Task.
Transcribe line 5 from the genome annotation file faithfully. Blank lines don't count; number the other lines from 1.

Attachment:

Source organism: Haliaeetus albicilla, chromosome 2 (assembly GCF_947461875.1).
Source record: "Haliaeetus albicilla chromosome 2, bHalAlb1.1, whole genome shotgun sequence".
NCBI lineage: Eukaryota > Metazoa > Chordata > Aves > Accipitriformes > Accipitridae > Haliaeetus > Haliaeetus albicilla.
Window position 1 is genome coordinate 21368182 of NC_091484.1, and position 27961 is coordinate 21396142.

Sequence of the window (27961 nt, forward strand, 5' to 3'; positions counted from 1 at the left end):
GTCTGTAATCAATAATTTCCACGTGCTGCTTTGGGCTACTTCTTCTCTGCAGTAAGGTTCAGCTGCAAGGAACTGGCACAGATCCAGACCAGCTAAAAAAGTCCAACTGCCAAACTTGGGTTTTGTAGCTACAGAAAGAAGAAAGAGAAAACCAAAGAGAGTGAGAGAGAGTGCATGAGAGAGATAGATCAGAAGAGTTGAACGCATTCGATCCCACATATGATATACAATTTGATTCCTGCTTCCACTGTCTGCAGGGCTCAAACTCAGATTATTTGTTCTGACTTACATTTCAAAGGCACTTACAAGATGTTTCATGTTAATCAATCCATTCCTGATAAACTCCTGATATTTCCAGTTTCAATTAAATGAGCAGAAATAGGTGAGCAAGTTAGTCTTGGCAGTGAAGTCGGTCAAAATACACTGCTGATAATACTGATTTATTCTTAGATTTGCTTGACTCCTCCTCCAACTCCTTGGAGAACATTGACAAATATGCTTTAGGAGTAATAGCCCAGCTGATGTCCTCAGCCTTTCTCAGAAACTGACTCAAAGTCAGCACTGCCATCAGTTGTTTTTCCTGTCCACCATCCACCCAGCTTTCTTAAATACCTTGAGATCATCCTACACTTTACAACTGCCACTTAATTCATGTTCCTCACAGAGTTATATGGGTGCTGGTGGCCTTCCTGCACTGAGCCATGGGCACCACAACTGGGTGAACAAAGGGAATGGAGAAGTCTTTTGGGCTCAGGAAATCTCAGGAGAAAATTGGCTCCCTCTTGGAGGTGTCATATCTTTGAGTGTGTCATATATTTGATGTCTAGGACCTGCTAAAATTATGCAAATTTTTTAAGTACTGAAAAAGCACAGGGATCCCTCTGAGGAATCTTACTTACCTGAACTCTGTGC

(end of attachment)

Sequence of the window (27961 nt, forward strand, 5' to 3'; positions counted from 1 at the left end):